Republicans are the Core of Trump’s supporters, White Supremacists, and folks who never questioned the most bizarre acts of Trump.

(But if those Republicans live and vote in the suburbs, how can they stop the people of Minneapolis, for example, from voting to disband the police department, fire the city employees involved with management of police, replace the mayor, hire a new police force with different objectives, etc.?)

What’s it like for folks who are just trying to live in these towns? A friend in Venice, California (on the border with Santa Monica):

LA looks like a zombie movie. Every business boarded up and spray painted. Mobs with picket signs constantly. Everyone wearing masks. Never seen more thieves in a city in my life. People attempted to rob my house on a Friday at 930p while we were home.

In the chat group, a San Francisco resident responded to the above with security camera footage of a dark-sunglasses-wearing thief sifting through the day’s Amazon and UPS deliveries on his doorstep and taking a package.

A more rural Californian responded: Your stories make me feel better about my decision to live with the plane fueled up and the guns loaded. Lucky for us we are in a highly armed gated community. My father just bought a gun for the first time since when we were in Russia in the 1990s. [She speaks with an accent, so I assume she is an immigrant.]

To all of them, a member responded “Wyoming awaits.”

Separately, from a physician friend: “I bet Canada feels like they live in the apartment above a meth lab.”

Readers: The mayors of the big cities where protests are occurring have come out to support the goals of Black Lives Matter (example from San Francisco). If almost everyone in a city agrees that particular changes need to be made, why can’t they simply make those changes?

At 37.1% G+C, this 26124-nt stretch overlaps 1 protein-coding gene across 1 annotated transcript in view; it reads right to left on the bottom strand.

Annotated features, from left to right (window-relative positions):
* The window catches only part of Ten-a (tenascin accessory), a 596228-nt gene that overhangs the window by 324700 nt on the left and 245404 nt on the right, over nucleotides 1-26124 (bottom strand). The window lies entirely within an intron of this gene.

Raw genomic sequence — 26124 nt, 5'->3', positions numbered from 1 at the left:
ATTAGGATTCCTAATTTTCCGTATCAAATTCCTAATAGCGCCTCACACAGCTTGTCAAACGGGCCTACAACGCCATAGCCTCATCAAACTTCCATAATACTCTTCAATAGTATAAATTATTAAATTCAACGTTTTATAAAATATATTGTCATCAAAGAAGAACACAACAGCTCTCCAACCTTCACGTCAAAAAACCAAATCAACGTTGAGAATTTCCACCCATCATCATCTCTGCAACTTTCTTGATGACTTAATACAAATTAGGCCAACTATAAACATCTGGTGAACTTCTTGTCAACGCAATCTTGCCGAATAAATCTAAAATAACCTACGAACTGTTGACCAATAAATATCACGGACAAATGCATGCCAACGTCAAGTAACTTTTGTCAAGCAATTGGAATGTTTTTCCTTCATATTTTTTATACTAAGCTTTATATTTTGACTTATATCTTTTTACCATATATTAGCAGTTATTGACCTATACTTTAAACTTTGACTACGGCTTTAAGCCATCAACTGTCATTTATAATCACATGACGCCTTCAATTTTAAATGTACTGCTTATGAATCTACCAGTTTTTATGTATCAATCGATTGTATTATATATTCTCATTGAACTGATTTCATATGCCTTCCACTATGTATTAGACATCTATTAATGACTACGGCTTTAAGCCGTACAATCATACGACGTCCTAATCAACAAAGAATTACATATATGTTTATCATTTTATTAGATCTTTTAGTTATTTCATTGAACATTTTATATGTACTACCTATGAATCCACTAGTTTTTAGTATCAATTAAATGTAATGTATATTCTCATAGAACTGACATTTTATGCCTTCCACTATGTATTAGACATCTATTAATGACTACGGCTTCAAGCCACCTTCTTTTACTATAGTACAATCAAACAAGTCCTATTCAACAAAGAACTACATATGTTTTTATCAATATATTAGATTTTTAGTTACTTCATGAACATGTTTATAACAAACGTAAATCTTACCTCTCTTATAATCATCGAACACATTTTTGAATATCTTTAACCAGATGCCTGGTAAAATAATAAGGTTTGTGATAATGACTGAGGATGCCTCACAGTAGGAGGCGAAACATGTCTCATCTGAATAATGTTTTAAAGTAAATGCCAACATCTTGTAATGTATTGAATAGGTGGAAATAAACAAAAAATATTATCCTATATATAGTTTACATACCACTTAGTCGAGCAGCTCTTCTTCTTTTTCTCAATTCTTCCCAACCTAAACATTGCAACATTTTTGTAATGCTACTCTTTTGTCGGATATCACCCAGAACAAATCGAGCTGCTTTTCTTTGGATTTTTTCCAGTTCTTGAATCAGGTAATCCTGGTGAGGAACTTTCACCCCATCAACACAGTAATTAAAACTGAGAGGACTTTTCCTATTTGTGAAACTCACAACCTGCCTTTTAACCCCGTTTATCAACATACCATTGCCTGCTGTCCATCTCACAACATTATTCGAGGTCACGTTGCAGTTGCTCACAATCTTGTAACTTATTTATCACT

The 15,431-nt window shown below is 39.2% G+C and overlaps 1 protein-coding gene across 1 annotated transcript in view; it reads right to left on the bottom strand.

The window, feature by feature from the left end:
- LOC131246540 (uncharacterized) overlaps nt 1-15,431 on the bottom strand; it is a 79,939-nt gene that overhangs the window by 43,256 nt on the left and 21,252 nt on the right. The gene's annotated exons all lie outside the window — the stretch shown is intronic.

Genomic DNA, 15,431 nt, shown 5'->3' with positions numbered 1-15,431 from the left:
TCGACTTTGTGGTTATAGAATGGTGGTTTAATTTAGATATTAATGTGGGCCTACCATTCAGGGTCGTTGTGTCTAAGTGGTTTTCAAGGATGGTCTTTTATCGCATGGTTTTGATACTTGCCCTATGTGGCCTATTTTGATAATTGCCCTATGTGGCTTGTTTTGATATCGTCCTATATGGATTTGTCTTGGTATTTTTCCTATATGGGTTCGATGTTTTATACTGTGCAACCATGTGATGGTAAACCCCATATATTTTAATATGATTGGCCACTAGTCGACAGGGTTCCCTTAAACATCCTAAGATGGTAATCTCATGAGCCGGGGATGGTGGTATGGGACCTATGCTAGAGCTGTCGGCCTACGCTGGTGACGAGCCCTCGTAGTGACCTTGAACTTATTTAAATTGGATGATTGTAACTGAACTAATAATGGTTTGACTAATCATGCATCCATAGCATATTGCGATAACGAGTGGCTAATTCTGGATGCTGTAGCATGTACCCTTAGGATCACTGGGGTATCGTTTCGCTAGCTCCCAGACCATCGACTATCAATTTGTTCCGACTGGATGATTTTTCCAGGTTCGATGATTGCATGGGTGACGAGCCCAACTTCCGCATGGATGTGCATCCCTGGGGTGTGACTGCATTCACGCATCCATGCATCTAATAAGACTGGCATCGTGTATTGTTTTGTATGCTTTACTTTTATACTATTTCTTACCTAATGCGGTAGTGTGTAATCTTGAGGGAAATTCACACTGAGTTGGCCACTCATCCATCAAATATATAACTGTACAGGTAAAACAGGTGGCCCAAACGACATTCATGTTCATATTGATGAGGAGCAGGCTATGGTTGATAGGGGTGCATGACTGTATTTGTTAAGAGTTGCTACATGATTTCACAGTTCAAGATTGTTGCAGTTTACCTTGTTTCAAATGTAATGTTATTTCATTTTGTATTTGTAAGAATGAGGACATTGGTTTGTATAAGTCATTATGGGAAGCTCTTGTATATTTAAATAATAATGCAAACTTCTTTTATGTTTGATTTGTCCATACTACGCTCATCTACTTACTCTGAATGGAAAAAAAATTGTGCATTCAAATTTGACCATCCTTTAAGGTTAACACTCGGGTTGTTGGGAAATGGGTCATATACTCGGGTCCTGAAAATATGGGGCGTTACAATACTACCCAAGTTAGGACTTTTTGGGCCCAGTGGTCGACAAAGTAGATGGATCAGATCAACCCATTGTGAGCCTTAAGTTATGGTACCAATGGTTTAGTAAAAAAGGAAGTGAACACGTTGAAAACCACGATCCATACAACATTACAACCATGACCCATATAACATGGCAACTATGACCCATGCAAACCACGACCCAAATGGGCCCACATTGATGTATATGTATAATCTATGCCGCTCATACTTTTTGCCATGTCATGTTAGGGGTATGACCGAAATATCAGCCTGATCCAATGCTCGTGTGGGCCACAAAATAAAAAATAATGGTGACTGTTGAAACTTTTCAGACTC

Related:

  • “Critics denounce Black Lives Matter platform accusing Israel of ‘genocide'” (Guardian, August 2016): The policy platform titled A Vision for Black Lives, is a wide-spanning document that was drafted by more than 50 organizations known as the Movement for Black Lives. … In the Invest/Divest section of the platform, the group criticizes the US government for providing military aid to Israel. “The US justifies and advances the global war on terror via its alliance with Israel and is complicit in the genocide taking place against the Palestinian people,” the platform says. “Israel is an apartheid state with over 50 laws on the books that sanction discrimination against the Palestinian people.” (If the U.S. police kill only the occasional citizen while Israel is committing “genocide” against millions of Palestinians, why is BLM bothering to protest anything being done in the U.S.?)
  • L.A. Protest Draws 50,000
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Why haven’t all of the Minneapolis police officers and local politicians been fired?

By touching off riots throughout the U.S., the incompetence of the Minneapolis city government has cost Americans who live elsewhere at least billions of dollars (insurance industry estimate; some color from the Daily Mail) in the short run. Owners of property in other cities may be out tens or hundreds of billions of dollars in the long run, as people decide that they’d rather live and work in suburbs and/or small towns, thus escaping both Covid-19 and civil unrest.

Imagine if the Minneapolis police department had been a Roman legion. After the killing of Justine Diamond (“Noor had been lauded in the past by Minneapolis mayor Betsy Hodges and the local Somali community as one of the first Somali-American police officers in the area”), it would have been time for decimation (every tenth officer killed by others in the legion). After the murder of George Floyd, surely it would have been time to kill the entire legion due to the disgrace and costs imposed on the Republic/Empire.

Of course, justice isn’t as harsh today as it was in Ancient Rome. However, given the above-market wages, health care, and pension benefits paid, the entire Minneapolis Police Department could be easily replaced at a substantial savings to taxpayers. Why not fire the entire force immediately as a modern-day substitute for how these people would have been punished in the time of Trajan? State police and National Guard units can fill in until the city has had a chance to hire the next class. Also fire anyone in city politics with any supervisory responsibility for the police, right up to and including the mayor. Maybe it would take a replacement police force a few years to become fully effective, but the example would be helpful to other cities and maybe people around the U.S. wouldn’t be angry enough to keep rioting if they saw that the people responsible for the Minneapolis murder had faced some actual consequences.